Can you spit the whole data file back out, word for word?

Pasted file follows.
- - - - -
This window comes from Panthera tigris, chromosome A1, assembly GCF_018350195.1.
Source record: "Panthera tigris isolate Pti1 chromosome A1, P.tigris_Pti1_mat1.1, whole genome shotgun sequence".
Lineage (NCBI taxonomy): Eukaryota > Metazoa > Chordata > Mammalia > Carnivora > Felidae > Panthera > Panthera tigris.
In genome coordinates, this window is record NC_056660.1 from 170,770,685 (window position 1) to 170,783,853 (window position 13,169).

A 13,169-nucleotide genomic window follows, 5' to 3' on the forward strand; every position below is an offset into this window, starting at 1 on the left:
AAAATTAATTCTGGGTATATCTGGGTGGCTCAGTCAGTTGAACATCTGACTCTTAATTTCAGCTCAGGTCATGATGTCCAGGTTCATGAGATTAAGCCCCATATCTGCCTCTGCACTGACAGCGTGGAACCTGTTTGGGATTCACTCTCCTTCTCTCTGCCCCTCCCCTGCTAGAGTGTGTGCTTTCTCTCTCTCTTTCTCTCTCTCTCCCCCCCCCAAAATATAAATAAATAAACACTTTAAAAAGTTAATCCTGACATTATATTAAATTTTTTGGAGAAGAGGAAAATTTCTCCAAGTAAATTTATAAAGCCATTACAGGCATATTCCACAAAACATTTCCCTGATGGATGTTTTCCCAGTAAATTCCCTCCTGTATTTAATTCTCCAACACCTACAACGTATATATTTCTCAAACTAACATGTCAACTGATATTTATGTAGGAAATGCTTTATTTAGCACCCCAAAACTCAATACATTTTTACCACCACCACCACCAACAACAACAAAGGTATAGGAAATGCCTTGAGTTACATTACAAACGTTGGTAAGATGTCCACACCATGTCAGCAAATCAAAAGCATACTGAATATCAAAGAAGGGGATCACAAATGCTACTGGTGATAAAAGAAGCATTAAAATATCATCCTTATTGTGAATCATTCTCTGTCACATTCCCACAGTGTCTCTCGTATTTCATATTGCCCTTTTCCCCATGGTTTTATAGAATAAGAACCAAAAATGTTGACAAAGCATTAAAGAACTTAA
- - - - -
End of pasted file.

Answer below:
This window comes from Panthera tigris, chromosome A1, assembly GCF_018350195.1.
Source record: "Panthera tigris isolate Pti1 chromosome A1, P.tigris_Pti1_mat1.1, whole genome shotgun sequence".
Lineage (NCBI taxonomy): Eukaryota > Metazoa > Chordata > Mammalia > Carnivora > Felidae > Panthera > Panthera tigris.
In genome coordinates, this window is record NC_056660.1 from 170,770,685 (window position 1) to 170,783,853 (window position 13,169).

A 13,169-nucleotide genomic window follows, 5' to 3' on the forward strand; every position below is an offset into this window, starting at 1 on the left:
AAAATTAATTCTGGGTATATCTGGGTGGCTCAGTCAGTTGAACATCTGACTCTTAATTTCAGCTCAGGTCATGATGTCCAGGTTCATGAGATTAAGCCCCATATCTGCCTCTGCACTGACAGCGTGGAACCTGTTTGGGATTCACTCTCCTTCTCTCTGCCCCTCCCCTGCTAGAGTGTGTGCTTTCTCTCTCTCTTTCTCTCTCTCTCCCCCCCCCAAAATATAAATAAATAAACACTTTAAAAAGTTAATCCTGACATTATATTAAATTTTTTGGAGAAGAGGAAAATTTCTCCAAGTAAATTTATAAAGCCATTACAGGCATATTCCACAAAACATTTCCCTGATGGATGTTTTCCCAGTAAATTCCCTCCTGTATTTAATTCTCCAACACCTACAACGTATATATTTCTCAAACTAACATGTCAACTGATATTTATGTAGGAAATGCTTTATTTAGCACCCCAAAACTCAATACATTTTTACCACCACCACCACCAACAACAACAAAGGTATAGGAAATGCCTTGAGTTACATTACAAACGTTGGTAAGATGTCCACACCATGTCAGCAAATCAAAAGCATACTGAATATCAAAGAAGGGGATCACAAATGCTACTGGTGATAAAAGAAGCATTAAAATATCATCCTTATTGTGAATCATTCTCTGTCACATTCCCACAGTGTCTCTCGTATTTCATATTGCCCTTTTCCCCATGGTTTTATAGAATAAGAACCAAAAATGTTGACAAAGCATTAAAGAACTTAA